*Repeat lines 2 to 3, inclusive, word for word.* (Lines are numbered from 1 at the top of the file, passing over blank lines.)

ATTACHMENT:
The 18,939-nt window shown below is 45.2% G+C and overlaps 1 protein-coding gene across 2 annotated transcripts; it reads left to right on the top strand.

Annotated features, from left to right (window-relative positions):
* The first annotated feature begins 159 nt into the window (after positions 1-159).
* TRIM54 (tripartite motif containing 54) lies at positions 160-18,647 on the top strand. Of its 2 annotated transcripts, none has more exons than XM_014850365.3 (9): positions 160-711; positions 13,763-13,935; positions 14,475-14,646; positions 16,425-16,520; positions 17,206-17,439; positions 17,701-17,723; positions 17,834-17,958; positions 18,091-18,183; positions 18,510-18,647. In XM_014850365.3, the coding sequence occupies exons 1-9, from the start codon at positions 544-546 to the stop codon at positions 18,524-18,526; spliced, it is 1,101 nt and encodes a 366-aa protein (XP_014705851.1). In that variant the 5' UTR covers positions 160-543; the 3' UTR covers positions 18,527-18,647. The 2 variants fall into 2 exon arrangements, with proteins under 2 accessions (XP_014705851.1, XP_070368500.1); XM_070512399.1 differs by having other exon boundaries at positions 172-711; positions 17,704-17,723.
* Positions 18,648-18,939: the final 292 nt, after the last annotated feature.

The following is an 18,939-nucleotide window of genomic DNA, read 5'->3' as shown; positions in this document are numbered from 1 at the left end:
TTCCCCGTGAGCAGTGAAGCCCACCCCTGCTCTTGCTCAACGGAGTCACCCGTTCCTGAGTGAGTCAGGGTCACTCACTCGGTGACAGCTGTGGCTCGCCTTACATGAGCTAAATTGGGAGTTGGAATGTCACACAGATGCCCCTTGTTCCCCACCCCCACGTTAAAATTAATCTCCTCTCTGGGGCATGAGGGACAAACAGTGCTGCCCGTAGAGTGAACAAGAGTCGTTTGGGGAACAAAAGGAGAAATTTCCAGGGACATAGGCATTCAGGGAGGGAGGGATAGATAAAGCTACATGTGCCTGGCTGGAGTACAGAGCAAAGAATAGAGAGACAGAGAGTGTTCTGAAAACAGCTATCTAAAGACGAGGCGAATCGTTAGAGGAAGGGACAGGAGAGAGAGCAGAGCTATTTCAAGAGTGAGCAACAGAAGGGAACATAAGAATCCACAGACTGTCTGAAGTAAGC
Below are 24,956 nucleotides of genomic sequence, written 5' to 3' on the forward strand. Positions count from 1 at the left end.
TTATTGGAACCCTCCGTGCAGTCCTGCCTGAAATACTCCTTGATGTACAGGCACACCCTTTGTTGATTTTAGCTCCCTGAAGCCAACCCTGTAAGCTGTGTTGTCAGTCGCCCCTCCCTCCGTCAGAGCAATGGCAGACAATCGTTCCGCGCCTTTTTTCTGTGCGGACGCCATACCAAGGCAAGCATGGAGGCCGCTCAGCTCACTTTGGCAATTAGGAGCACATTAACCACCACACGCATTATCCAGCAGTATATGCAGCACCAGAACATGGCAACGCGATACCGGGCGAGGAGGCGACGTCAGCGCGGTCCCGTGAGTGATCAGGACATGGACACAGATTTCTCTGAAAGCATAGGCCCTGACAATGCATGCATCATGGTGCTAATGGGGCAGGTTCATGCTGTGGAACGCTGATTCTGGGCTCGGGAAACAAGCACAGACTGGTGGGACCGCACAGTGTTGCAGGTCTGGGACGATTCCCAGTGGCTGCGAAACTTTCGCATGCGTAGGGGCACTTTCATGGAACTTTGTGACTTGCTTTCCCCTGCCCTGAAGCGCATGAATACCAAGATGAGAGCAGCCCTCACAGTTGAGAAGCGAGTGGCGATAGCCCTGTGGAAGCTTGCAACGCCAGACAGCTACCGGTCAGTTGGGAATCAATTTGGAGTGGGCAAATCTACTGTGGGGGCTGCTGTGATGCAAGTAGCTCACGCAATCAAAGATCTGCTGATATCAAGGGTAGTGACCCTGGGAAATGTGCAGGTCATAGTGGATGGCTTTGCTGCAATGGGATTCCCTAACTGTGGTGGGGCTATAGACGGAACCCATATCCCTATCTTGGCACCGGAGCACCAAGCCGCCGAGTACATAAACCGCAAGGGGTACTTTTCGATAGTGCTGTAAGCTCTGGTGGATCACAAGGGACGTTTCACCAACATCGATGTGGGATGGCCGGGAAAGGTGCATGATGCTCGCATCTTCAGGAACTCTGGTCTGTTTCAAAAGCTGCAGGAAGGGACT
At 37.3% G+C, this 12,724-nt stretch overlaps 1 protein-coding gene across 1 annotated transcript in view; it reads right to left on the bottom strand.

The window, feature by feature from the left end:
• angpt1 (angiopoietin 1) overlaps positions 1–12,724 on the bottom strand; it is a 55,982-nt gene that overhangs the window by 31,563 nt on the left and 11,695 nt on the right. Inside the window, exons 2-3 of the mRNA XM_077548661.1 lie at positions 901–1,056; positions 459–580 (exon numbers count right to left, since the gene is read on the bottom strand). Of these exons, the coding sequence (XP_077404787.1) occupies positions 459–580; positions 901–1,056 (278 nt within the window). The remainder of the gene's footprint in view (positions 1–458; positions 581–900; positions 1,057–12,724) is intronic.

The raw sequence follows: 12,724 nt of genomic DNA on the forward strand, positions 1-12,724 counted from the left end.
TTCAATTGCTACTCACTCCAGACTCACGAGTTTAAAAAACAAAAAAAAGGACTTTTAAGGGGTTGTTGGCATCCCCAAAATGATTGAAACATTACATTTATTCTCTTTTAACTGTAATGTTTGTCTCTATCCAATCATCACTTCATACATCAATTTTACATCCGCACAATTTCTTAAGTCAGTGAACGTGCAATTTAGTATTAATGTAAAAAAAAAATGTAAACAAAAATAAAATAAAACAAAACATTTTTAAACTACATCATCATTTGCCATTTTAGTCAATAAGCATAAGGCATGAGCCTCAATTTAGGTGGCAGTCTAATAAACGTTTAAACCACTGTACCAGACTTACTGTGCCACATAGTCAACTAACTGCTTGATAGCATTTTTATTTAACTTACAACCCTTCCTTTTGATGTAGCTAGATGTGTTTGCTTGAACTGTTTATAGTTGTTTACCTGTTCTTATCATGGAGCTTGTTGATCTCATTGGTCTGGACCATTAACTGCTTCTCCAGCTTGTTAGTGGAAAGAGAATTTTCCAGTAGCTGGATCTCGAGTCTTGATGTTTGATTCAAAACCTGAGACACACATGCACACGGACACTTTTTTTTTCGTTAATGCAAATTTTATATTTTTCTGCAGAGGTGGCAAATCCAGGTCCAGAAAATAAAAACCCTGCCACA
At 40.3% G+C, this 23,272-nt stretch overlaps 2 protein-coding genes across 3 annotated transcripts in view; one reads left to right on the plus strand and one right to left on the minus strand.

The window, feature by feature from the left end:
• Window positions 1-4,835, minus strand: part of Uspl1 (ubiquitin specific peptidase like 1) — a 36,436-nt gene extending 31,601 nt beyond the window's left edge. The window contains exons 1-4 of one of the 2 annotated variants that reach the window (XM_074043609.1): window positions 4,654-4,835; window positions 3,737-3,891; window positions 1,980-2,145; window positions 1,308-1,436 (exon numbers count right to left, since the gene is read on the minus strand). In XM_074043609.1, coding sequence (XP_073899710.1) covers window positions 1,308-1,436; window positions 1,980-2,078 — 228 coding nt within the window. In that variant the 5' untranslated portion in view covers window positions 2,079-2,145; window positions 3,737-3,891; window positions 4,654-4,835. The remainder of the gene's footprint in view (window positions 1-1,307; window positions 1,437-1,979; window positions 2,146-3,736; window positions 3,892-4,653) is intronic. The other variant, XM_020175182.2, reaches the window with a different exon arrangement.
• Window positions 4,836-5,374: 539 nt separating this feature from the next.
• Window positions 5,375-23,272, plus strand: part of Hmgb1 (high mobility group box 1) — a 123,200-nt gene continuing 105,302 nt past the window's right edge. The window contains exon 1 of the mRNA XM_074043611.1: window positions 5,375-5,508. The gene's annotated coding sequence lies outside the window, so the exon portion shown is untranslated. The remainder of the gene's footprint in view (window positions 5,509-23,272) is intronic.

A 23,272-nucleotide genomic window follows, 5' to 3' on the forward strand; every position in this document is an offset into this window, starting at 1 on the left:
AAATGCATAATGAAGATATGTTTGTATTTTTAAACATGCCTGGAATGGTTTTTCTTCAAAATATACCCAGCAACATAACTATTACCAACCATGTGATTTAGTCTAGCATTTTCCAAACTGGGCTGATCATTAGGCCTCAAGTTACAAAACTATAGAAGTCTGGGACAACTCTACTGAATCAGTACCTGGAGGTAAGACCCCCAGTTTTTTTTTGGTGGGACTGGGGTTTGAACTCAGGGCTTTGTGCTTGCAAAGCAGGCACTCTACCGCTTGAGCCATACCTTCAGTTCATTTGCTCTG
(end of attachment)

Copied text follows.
Annotated features, from left to right (window-relative positions):
* The first annotated feature begins 159 nt into the window (after positions 1-159).